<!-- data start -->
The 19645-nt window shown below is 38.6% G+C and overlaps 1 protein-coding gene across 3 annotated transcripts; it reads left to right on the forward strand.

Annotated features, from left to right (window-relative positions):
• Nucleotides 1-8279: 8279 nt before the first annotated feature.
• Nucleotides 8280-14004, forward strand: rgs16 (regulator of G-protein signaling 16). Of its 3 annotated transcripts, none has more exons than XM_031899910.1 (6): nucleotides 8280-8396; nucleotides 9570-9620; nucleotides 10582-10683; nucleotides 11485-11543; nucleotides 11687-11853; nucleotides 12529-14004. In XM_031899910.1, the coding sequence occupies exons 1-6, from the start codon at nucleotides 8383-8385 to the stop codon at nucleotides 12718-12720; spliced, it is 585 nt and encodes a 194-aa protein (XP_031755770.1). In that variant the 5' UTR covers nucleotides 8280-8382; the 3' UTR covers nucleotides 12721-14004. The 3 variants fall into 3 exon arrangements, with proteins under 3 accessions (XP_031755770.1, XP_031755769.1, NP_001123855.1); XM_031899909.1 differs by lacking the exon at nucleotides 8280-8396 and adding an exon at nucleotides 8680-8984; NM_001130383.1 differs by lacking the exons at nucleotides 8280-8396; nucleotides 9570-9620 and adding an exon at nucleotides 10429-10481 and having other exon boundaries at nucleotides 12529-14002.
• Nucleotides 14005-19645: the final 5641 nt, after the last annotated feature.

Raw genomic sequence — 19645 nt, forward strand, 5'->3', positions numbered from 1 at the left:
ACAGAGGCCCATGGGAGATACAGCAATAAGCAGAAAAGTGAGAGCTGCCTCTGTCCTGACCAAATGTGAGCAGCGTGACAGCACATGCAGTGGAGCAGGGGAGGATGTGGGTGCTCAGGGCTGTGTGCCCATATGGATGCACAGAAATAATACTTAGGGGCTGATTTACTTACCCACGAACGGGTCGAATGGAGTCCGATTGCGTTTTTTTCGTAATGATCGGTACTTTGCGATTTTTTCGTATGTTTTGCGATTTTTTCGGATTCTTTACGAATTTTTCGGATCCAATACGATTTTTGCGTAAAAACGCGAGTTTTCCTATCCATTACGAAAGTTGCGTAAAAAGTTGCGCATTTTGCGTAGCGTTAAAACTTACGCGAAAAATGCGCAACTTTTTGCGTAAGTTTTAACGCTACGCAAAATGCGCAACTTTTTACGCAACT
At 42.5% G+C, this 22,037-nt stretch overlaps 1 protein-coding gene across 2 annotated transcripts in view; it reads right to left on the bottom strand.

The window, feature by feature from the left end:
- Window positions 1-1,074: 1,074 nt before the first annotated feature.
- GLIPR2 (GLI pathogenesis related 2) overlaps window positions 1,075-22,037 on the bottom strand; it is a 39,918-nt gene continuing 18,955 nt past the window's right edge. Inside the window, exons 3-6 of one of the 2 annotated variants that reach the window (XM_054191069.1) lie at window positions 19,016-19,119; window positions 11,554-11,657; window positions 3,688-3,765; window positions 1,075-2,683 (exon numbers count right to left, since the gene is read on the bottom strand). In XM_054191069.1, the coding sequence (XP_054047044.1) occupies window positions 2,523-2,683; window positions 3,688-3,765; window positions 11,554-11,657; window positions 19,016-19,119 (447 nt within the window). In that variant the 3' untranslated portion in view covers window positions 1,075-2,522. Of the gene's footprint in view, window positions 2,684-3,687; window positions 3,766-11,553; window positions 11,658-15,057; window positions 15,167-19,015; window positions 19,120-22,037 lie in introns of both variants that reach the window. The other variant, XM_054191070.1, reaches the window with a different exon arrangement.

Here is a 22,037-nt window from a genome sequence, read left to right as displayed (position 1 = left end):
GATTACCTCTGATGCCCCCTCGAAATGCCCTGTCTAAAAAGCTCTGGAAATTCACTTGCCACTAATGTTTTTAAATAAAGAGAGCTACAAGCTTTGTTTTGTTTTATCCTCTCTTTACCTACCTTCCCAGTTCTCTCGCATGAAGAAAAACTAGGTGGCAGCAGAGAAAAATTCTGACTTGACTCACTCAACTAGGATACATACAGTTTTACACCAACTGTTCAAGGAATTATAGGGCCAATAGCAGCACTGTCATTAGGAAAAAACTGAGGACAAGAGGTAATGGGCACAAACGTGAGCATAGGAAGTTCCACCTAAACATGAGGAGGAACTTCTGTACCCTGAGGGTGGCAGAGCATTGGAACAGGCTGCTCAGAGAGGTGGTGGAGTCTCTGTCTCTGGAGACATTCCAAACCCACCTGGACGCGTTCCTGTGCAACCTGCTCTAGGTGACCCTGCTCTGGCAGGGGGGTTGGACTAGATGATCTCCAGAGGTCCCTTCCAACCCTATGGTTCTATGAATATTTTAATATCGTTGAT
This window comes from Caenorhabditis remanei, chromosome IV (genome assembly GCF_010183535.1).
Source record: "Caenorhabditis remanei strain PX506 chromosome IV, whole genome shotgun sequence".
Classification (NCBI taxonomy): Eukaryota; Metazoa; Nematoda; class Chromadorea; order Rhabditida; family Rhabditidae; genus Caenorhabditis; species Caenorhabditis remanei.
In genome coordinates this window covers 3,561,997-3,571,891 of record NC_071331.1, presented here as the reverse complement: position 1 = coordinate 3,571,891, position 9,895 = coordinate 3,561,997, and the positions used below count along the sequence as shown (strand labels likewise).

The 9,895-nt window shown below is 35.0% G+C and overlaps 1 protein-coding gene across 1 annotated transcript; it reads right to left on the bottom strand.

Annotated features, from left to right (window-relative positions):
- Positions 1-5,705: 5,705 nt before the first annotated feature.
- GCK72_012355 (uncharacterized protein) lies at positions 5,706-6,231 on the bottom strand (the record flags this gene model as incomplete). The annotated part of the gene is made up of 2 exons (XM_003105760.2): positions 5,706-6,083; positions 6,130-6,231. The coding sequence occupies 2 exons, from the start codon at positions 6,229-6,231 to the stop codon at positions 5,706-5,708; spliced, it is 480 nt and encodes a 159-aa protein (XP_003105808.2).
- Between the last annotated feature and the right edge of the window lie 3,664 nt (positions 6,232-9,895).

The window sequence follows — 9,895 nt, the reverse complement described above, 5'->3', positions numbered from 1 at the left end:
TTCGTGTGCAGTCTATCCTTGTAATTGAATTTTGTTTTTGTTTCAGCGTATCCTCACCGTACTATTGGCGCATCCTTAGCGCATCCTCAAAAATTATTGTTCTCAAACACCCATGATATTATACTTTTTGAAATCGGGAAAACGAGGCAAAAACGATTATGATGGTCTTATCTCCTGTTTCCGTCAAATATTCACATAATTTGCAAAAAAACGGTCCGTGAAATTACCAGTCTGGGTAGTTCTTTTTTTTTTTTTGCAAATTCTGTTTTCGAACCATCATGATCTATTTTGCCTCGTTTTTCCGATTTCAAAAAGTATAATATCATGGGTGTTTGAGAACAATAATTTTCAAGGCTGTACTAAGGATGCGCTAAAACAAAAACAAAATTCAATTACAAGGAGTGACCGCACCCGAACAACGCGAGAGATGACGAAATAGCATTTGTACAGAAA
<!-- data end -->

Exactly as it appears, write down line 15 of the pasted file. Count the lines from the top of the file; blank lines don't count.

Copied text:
Source record: "Caenorhabditis remanei strain PX506 chromosome IV, whole genome shotgun sequence".